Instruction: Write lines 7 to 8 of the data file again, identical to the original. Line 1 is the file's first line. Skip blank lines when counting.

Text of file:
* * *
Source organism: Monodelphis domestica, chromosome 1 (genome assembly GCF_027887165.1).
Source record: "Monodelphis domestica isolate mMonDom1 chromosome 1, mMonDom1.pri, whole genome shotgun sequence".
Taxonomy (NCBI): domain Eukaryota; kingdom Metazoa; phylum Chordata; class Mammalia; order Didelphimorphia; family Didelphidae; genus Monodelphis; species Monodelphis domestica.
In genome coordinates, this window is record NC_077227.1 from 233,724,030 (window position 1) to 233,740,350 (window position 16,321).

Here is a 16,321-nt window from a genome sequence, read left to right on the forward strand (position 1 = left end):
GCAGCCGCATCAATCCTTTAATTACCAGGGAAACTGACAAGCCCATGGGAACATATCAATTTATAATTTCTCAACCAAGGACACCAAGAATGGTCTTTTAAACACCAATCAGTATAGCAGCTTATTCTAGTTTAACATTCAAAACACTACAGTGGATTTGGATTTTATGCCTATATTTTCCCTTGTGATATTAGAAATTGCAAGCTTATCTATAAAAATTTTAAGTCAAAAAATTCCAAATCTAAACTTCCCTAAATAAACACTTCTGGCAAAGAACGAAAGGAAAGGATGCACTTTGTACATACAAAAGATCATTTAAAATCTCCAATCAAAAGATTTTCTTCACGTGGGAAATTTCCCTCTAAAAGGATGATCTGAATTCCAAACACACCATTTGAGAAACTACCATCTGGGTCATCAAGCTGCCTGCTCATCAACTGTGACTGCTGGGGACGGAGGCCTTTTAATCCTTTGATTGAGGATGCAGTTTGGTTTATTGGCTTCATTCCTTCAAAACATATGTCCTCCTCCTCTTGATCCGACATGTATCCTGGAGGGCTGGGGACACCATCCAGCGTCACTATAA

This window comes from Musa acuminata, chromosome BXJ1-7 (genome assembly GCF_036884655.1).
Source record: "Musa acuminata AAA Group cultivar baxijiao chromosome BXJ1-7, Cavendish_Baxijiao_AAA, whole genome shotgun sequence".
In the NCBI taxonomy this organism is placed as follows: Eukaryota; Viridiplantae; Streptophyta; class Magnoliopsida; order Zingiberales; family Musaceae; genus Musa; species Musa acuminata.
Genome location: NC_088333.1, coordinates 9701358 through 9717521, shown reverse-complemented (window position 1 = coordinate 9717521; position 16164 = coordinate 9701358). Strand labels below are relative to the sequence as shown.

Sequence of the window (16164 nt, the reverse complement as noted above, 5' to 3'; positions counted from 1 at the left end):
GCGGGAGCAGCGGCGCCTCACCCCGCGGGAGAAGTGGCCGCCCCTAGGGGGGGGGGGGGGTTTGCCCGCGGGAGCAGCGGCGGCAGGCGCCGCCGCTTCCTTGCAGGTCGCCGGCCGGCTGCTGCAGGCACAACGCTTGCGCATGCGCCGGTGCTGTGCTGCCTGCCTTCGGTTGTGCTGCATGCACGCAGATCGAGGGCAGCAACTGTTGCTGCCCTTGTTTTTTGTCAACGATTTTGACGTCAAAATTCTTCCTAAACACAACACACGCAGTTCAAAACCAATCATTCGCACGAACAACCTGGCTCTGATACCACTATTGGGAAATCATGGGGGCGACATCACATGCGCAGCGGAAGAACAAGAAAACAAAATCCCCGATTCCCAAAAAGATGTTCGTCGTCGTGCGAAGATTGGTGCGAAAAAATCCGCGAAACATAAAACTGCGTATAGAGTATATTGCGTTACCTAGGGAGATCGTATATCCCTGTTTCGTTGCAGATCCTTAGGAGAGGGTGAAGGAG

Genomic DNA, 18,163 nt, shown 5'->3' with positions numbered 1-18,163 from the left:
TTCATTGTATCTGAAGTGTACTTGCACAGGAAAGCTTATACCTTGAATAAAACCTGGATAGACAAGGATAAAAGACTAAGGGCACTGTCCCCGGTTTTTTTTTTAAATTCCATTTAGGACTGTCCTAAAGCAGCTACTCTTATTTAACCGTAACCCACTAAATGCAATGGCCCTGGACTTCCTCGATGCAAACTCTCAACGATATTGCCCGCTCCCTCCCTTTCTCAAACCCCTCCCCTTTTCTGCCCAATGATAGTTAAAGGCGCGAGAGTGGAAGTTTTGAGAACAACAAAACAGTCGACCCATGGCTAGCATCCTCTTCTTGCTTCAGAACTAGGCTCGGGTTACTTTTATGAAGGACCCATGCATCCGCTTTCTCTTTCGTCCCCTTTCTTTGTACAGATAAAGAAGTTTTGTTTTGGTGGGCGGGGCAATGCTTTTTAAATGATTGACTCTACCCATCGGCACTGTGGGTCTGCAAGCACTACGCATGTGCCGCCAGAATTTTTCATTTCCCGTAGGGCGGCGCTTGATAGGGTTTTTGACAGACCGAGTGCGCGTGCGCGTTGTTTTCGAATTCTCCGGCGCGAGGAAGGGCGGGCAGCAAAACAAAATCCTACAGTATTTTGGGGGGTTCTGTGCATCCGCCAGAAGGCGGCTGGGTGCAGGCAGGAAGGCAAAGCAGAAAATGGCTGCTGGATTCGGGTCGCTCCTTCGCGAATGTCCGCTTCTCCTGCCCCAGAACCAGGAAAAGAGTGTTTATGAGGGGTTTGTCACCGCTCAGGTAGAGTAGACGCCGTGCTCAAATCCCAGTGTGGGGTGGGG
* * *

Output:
This window comes from Musa acuminata, chromosome BXJ1-7 (genome assembly GCF_036884655.1).
Source record: "Musa acuminata AAA Group cultivar baxijiao chromosome BXJ1-7, Cavendish_Baxijiao_AAA, whole genome shotgun sequence".